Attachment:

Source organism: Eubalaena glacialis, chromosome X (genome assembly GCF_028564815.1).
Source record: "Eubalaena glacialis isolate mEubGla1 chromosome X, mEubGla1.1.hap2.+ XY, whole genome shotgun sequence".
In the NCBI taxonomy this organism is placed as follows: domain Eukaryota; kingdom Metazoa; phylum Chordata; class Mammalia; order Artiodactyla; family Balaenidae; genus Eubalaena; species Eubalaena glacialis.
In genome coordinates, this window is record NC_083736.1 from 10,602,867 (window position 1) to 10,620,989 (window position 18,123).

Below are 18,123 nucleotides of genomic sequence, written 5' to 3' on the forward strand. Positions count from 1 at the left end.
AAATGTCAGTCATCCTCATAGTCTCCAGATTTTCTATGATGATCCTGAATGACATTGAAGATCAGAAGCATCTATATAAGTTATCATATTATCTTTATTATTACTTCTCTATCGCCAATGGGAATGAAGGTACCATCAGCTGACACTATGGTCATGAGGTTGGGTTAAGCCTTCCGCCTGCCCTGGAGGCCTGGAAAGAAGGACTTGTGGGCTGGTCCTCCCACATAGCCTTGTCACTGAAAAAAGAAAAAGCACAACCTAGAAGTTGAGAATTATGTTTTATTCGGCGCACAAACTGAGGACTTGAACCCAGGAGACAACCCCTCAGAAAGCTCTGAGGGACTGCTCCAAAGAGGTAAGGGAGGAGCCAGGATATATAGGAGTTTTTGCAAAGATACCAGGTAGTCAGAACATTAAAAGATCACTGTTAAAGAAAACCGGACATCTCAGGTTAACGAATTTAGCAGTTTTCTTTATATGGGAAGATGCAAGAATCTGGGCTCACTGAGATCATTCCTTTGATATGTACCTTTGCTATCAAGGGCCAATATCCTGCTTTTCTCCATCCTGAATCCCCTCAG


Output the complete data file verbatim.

Source organism: Eubalaena glacialis, chromosome X (genome assembly GCF_028564815.1).
Source record: "Eubalaena glacialis isolate mEubGla1 chromosome X, mEubGla1.1.hap2.+ XY, whole genome shotgun sequence".
In the NCBI taxonomy this organism is placed as follows: domain Eukaryota; kingdom Metazoa; phylum Chordata; class Mammalia; order Artiodactyla; family Balaenidae; genus Eubalaena; species Eubalaena glacialis.
In genome coordinates, this window is record NC_083736.1 from 10,602,867 (window position 1) to 10,620,989 (window position 18,123).

Below are 18,123 nucleotides of genomic sequence, written 5' to 3' on the forward strand. Positions count from 1 at the left end.
AAATGTCAGTCATCCTCATAGTCTCCAGATTTTCTATGATGATCCTGAATGACATTGAAGATCAGAAGCATCTATATAAGTTATCATATTATCTTTATTATTACTTCTCTATCGCCAATGGGAATGAAGGTACCATCAGCTGACACTATGGTCATGAGGTTGGGTTAAGCCTTCCGCCTGCCCTGGAGGCCTGGAAAGAAGGACTTGTGGGCTGGTCCTCCCACATAGCCTTGTCACTGAAAAAAGAAAAAGCACAACCTAGAAGTTGAGAATTATGTTTTATTCGGCGCACAAACTGAGGACTTGAACCCAGGAGACAACCCCTCAGAAAGCTCTGAGGGACTGCTCCAAAGAGGTAAGGGAGGAGCCAGGATATATAGGAGTTTTTGCAAAGATACCAGGTAGTCAGAACATTAAAAGATCACTGTTAAAGAAAACCGGACATCTCAGGTTAACGAATTTAGCAGTTTTCTTTATATGGGAAGATGCAAGAATCTGGGCTCACTGAGATCATTCCTTTGATATGTACCTTTGCTATCAAGGGCCAATATCCTGCTTTTCTCCATCCTGAATCCCCTCAG